New Delhi : The Supreme Court on Tuesday pulled up the NDA government for letting off lightly Army officers involved in illegal arms sales. In question were errant officers who were fined just Rs 500 or given a simple reprimand in a court of inquiry instituted by the Army.
Stating that such a punishment is a “pittance” and “eyewash” and hardly commensurate with the crime, the Apex Court asked Attorney General Mukul Rohatgi, who was representing the government: “For a drunken brawl, you dismiss a cadet from service. But here colonels, brigadiers and generals are involved. Where is the discipline?” The bench added in anguish that the case had shocked its “conscience.” It was hearing a petition which had alleged that serving and retired Army officers of the South Western Command were involved in illegal sales of arms.
The court has sought the government’s reply on the issue in two weeks, fixing September 15 for the next hearing. It has also sought the status of such cases in the other eight commands of the Army.
The petitioner pointed out that every army officer is entitled to one NSP (Non Service Pattern) weapon. However, he cited certain cases where officers were involved in the sale of multiple weapons. Also, as per rules, the petition pointed out, the Central Ordnance Depot at Jabalpur has to be intimated and permission sought from it before the sale of any weapon acquired by an army personnel.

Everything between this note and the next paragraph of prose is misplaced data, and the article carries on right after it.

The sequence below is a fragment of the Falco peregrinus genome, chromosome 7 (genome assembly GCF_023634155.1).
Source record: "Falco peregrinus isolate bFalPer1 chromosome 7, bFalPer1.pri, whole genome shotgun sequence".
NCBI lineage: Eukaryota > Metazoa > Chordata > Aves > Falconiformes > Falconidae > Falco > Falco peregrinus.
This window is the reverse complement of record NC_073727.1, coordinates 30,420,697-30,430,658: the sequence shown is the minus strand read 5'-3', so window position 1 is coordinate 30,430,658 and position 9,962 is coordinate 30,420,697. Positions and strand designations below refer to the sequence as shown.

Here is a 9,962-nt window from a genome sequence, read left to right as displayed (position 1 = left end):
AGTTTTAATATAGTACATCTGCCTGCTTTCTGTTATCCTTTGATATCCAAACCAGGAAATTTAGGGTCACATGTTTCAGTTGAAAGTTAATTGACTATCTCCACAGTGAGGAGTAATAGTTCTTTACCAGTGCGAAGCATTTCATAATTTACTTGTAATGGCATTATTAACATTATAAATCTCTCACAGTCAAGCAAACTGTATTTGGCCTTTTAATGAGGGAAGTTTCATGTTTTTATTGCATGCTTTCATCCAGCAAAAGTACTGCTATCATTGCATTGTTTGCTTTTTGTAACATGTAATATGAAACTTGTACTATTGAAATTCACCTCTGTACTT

The case dates back to 2012 when the Army had let off its 73 officers caught selling their weapons illegally in Rajasthan. Those censured or fined in the case included Colonels, Lieutenant Colonels and Majors.
One of the officers, Lt Col V S Rathore, sold 17 weapons, Lt Col B S Shekhawat 11, and Col. Neeraj Rana 5. On being indicted, they received a “severe reprimand” and had to forfeit service and related benefits for three, two and one year, respectively. In the case of other officers accused of selling their personal NSP weapons in open market, 26 were reprimanded and fined Rs 500 each while 11 others were let off with the court of inquiry voicing “severe displeasure.”
In the eyes of the Defence Ministry, apparently, it is no big crime if an Army personnel transfers weapons without authorization.
The Bench, concerned at the scale of the gun-running, voiced fears that arms, ammunitions and weapons “freely sold in market like toys by the gang involved in it” may have landed in “hands of terrorists” and used for killing innocent people.